Widgets Jessica Jahiel's HORSE-SENSE Newsletter Archives

home    archives    subscribe    contribute    consultations   

Pulling trailer at high altitude

From: Greg

Dear Jessica, count me in as another devoted fan of your work. I learn something from every new HORSE-SENSE mail. Thank you! I've been getting conflicting advice about a trailering issue. I'm going to be taking my wife's horses out West to a friend's ranch for the summer. We live in Maryland, basically at sea level. I like the way my truck and trailer perform up and down the coast, but I've never taken two horses up to this kind of altitude before (6000 feet above sea level). Is there anything I should do differently to haul the horses? I do know about hauling on hills.


Hi Greg! Yes, there are a few key differences in sea-level and high-altitude hauling. Driver skill is one issue, of course; it's essential to know how to maintain a safe and predictable speed up and down hill and around turns. Another key issue is towing vehicle performance, because even the most skilled, experienced, and brilliant cdriver won't be able to compensate for a too-small engine or a too-heavy load.

You didn't say what kind of truck or trailer you are using, but you'll need to calculate your gross vehicle weight and gross combination weights with greater-than-usual care if you're going to be in the mountains. Elevation causes a reduction in gasoline engine power; you can estimate approximately 3% to 4% loss for each 1,000 feet elevation. By the time you've climbed from sea level to 6,000 feet, that's a power loss of 18% to 24% - a significant difference. Experts in high-altitude hauling usually suggest that drivers should compensate for this power loss by making a corresponding reduction in the weights mentioned above (GVW and GCW). If you can reduce the weights by 2% for each 1,000 feet of elevation, that should do the trick.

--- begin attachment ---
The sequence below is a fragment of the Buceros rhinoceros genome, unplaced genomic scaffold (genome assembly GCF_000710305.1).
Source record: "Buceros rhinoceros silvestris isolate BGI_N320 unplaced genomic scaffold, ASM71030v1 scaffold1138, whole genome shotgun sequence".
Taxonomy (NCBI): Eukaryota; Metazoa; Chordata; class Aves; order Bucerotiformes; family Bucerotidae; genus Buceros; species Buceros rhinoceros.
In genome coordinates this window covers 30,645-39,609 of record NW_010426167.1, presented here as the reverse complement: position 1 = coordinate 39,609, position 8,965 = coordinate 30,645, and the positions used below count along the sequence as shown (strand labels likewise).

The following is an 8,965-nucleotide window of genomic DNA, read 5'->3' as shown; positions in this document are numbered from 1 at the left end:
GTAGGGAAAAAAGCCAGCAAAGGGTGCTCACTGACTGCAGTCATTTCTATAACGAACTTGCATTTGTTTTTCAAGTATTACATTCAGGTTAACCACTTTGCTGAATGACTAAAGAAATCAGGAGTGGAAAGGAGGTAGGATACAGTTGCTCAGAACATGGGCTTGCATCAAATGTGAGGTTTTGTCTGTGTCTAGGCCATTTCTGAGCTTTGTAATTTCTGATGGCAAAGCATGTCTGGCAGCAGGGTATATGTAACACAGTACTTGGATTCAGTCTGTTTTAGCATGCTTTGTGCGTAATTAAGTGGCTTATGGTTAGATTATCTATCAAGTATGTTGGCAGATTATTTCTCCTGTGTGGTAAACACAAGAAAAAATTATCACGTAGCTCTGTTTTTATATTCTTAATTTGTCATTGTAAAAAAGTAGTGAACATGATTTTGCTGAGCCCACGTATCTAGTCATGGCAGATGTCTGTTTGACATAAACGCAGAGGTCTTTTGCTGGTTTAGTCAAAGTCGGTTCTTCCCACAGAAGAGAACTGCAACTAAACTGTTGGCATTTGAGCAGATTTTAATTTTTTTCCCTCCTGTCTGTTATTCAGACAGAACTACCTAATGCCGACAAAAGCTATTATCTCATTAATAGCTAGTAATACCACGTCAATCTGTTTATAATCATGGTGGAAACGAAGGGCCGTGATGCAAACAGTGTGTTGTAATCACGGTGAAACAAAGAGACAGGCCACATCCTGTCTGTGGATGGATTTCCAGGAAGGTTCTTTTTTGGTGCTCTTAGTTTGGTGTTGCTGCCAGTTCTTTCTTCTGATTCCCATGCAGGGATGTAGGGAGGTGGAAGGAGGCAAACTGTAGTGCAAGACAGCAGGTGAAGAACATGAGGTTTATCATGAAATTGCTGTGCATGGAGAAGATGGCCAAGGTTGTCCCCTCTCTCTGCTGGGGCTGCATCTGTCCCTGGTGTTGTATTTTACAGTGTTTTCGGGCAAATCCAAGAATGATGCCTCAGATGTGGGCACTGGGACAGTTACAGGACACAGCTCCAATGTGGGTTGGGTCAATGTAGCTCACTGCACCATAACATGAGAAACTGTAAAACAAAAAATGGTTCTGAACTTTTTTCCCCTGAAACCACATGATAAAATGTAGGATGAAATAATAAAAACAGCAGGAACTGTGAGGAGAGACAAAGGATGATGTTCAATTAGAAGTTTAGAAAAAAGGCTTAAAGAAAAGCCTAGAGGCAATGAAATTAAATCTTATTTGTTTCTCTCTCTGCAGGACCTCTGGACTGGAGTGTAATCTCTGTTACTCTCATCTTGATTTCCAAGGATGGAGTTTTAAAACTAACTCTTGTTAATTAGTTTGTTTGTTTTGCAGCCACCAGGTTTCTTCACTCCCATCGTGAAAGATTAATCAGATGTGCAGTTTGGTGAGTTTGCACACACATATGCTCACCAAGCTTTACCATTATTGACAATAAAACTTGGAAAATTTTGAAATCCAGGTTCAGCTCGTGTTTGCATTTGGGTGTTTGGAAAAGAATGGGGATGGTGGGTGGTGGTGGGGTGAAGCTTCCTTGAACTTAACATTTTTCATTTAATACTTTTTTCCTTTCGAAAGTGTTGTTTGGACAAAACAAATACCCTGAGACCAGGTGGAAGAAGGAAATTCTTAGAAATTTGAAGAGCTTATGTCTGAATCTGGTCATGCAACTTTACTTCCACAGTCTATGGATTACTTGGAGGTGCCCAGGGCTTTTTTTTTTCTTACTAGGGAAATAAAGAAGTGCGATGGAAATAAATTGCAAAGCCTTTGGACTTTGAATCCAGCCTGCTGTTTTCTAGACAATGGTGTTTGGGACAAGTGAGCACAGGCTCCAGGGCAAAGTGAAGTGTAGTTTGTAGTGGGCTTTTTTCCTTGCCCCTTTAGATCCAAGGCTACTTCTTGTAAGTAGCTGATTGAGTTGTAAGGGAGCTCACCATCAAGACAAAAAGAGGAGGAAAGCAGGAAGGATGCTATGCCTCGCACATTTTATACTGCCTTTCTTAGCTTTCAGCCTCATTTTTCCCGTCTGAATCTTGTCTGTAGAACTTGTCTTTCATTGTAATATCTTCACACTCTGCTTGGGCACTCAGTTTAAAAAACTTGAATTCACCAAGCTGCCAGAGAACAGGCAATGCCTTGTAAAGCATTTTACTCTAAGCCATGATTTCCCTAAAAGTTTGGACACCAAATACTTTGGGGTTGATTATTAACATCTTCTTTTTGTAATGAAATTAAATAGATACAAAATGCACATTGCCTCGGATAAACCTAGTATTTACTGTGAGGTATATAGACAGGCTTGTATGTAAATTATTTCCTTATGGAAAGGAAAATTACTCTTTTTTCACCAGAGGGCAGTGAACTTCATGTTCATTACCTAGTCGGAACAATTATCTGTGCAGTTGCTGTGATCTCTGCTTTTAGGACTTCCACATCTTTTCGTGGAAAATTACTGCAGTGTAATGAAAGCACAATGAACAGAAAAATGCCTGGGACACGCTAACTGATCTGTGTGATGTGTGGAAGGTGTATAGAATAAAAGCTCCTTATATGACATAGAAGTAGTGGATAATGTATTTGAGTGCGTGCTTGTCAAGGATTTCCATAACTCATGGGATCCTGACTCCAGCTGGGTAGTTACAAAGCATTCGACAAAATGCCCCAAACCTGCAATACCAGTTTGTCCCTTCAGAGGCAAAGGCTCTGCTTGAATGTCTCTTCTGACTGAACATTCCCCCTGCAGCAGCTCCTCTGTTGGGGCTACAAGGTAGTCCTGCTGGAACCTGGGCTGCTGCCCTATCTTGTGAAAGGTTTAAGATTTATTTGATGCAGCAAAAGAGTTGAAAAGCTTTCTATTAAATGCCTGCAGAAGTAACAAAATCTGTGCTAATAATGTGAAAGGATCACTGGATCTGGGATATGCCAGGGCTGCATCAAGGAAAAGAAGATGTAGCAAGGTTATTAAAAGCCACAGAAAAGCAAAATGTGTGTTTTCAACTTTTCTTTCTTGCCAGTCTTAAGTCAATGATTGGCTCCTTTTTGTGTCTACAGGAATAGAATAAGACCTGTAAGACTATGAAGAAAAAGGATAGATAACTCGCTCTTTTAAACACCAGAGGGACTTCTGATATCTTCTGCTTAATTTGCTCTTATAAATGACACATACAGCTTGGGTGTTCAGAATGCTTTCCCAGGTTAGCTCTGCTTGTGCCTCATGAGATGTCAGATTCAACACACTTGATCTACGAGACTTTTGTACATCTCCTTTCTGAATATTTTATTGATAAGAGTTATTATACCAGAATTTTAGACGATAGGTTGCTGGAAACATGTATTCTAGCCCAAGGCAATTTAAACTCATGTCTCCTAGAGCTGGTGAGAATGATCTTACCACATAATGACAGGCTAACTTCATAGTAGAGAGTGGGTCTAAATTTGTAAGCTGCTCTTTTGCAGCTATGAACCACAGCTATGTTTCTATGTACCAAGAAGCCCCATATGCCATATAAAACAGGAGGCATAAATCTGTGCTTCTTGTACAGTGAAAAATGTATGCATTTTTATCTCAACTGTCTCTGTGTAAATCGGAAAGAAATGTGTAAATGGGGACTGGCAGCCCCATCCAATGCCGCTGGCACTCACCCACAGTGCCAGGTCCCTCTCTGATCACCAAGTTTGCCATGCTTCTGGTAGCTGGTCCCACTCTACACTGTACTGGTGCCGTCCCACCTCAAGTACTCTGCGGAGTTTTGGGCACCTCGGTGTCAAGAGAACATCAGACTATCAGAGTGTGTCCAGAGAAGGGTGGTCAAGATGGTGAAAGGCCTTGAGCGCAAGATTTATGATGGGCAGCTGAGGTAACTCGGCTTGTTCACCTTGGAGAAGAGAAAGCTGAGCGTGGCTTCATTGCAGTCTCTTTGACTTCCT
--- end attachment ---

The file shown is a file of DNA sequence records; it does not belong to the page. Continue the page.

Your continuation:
I'm sure you know to check your tires often and keep them suitably inflated. Plan to stop every couple of hours and double-check your hitch and chains, your lights and brakes, and your oil level. It will only take a moment to check the tightness of the lug nuts on the trailer wheels - do that, too. All of this will make you unfold your body and walk around a little, which is also helpful - and you can take advantage of the pause to check on the horses and offer them some water.

The bottom line with hauling horses in the mountains, really, is that when it comes to engine size, bigger is better. If your rig is satisfactory (read: adequate) at sea level, it may be much less than satisfactory when you're in the mountains. If you have ANY doubts at all, consider using a towing vehicle with a larger engine.

Good luck!


Back to top.

Copyright © 1995-2017 by Jessica Jahiel, Holistic Horsemanship®.
All Rights Reserved. Holistic Horsemanship® is a Registered Trademark.

Materials from Jessica Jahiel's HORSE-SENSE, The Newsletter of Holistic Horsemanship® may be distributed and copied for personal, non-commercial use provided that all authorship and copyright information, including this notice, is retained. Materials may not be republished in any form without express permission of the author.

Jessica Jahiel's HORSE-SENSE is a free, subscriber-supported electronic Q&A email newsletter which deals with all aspects of horses, their management, riding, and training. For more information, please visit

Please visit Jessica Jahiel: Holistic Horsemanship® [] for more information on Jessica Jahiel's clinics, video lessons, phone consultations, books, articles, columns, and expert witness and litigation consultant services.